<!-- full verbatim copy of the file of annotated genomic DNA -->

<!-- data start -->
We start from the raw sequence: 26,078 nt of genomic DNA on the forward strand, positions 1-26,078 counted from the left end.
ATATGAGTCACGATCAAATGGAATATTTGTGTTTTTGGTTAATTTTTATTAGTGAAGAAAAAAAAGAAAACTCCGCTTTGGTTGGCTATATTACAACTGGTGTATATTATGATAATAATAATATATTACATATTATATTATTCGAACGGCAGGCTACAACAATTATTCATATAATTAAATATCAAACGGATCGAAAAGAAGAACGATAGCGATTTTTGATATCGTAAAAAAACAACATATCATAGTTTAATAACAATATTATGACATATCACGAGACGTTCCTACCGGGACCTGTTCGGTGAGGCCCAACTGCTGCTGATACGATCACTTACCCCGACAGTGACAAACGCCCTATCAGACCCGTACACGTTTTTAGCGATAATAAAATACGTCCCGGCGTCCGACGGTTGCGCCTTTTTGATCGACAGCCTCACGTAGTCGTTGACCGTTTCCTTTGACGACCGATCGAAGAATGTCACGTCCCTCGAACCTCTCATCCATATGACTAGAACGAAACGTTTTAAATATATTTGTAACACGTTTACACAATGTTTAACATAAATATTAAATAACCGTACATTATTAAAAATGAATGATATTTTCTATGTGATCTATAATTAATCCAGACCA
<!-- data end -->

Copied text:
We start from the raw sequence: 26,078 nt of genomic DNA on the forward strand, positions 1-26,078 counted from the left end.
ATATGAGTCACGATCAAATGGAATATTTGTGTTTTTGGTTAATTTTTATTAGTGAAGAAAAAAAAGAAAACTCCGCTTTGGTTGGCTATATTACAACTGGTGTATATTATGATAATAATAATATATTACATATTATATTATTCGAACGGCAGGCTACAACAATTATTCATATAATTAAATATCAAACGGATCGAAAAGAAGAACGATAGCGATTTTTGATATCGTAAAAAAACAACATATCATAGTTTAATAACAATATTATGACATATCACGAGACGTTCCTACCGGGACCTGTTCGGTGAGGCCCAACTGCTGCTGATACGATCACTTACCCCGACAGTGACAAACGCCCTATCAGACCCGTACACGTTTTTAGCGATAATAAAATACGTCCCGGCGTCCGACGGTTGCGCCTTTTTGATCGACAGCCTCACGTAGTCGTTGACCGTTTCCTTTGACGACCGATCGAAGAATGTCACGTCCCTCGAACCTCTCATCCATATGACTAGAACGAAACGTTTTAAATATATTTGTAACACGTTTACACAATGTTTAACATAAATATTAAATAACCGTACATTATTAAAAATGAATGATATTTTCTATGTGATCTATAATTAATCCAGACCA